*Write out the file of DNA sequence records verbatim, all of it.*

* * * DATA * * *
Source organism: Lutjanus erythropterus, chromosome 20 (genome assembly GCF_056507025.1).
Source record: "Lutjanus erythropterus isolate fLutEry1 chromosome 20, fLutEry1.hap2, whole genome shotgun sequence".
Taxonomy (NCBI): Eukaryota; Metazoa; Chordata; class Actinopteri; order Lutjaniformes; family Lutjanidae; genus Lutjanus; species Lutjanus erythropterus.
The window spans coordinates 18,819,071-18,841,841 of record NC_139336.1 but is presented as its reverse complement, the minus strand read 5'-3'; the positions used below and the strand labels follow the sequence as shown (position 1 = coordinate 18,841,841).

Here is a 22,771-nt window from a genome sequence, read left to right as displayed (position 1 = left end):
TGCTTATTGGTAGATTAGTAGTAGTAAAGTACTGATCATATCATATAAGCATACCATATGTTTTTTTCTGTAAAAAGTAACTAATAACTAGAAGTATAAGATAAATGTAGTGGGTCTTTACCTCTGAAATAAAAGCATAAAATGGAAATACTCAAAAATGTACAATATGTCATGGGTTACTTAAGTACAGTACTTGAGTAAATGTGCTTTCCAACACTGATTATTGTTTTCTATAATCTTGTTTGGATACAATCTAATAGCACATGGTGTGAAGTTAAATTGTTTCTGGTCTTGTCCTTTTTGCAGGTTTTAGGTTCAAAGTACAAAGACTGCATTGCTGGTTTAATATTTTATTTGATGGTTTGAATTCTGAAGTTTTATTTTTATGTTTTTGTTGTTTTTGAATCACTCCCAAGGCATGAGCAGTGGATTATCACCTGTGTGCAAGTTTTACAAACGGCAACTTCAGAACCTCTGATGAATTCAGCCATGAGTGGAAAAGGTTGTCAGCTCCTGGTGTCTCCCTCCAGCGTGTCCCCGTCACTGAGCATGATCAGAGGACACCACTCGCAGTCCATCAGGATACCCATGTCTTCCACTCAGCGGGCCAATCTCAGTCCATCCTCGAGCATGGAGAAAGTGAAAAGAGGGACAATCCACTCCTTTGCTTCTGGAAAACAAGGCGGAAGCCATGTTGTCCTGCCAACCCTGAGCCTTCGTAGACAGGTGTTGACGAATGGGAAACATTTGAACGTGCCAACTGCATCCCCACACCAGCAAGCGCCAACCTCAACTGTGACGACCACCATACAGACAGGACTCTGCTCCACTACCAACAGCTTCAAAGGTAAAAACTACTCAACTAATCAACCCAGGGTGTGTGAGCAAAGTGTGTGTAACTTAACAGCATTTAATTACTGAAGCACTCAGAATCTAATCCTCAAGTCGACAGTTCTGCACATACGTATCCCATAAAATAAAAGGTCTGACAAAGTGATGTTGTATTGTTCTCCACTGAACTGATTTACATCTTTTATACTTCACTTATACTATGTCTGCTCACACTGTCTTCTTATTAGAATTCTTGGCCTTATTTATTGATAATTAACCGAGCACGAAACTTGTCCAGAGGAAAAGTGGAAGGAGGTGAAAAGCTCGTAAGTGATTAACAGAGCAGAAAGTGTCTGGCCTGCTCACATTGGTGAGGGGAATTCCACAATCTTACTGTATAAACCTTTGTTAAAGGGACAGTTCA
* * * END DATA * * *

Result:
Source organism: Lutjanus erythropterus, chromosome 20 (genome assembly GCF_056507025.1).
Source record: "Lutjanus erythropterus isolate fLutEry1 chromosome 20, fLutEry1.hap2, whole genome shotgun sequence".
Taxonomy (NCBI): Eukaryota; Metazoa; Chordata; class Actinopteri; order Lutjaniformes; family Lutjanidae; genus Lutjanus; species Lutjanus erythropterus.
The window spans coordinates 18,819,071-18,841,841 of record NC_139336.1 but is presented as its reverse complement, the minus strand read 5'-3'; the positions used below and the strand labels follow the sequence as shown (position 1 = coordinate 18,841,841).

Here is a 22,771-nt window from a genome sequence, read left to right as displayed (position 1 = left end):
TGCTTATTGGTAGATTAGTAGTAGTAAAGTACTGATCATATCATATAAGCATACCATATGTTTTTTTCTGTAAAAAGTAACTAATAACTAGAAGTATAAGATAAATGTAGTGGGTCTTTACCTCTGAAATAAAAGCATAAAATGGAAATACTCAAAAATGTACAATATGTCATGGGTTACTTAAGTACAGTACTTGAGTAAATGTGCTTTCCAACACTGATTATTGTTTTCTATAATCTTGTTTGGATACAATCTAATAGCACATGGTGTGAAGTTAAATTGTTTCTGGTCTTGTCCTTTTTGCAGGTTTTAGGTTCAAAGTACAAAGACTGCATTGCTGGTTTAATATTTTATTTGATGGTTTGAATTCTGAAGTTTTATTTTTATGTTTTTGTTGTTTTTGAATCACTCCCAAGGCATGAGCAGTGGATTATCACCTGTGTGCAAGTTTTACAAACGGCAACTTCAGAACCTCTGATGAATTCAGCCATGAGTGGAAAAGGTTGTCAGCTCCTGGTGTCTCCCTCCAGCGTGTCCCCGTCACTGAGCATGATCAGAGGACACCACTCGCAGTCCATCAGGATACCCATGTCTTCCACTCAGCGGGCCAATCTCAGTCCATCCTCGAGCATGGAGAAAGTGAAAAGAGGGACAATCCACTCCTTTGCTTCTGGAAAACAAGGCGGAAGCCATGTTGTCCTGCCAACCCTGAGCCTTCGTAGACAGGTGTTGACGAATGGGAAACATTTGAACGTGCCAACTGCATCCCCACACCAGCAAGCGCCAACCTCAACTGTGACGACCACCATACAGACAGGACTCTGCTCCACTACCAACAGCTTCAAAGGTAAAAACTACTCAACTAATCAACCCAGGGTGTGTGAGCAAAGTGTGTGTAACTTAACAGCATTTAATTACTGAAGCACTCAGAATCTAATCCTCAAGTCGACAGTTCTGCACATACGTATCCCATAAAATAAAAGGTCTGACAAAGTGATGTTGTATTGTTCTCCACTGAACTGATTTACATCTTTTATACTTCACTTATACTATGTCTGCTCACACTGTCTTCTTATTAGAATTCTTGGCCTTATTTATTGATAATTAACCGAGCACGAAACTTGTCCAGAGGAAAAGTGGAAGGAGGTGAAAAGCTCGTAAGTGATTAACAGAGCAGAAAGTGTCTGGCCTGCTCACATTGGTGAGGGGAATTCCACAATCTTACTGTATAAACCTTTGTTAAAGGGACAGTTCA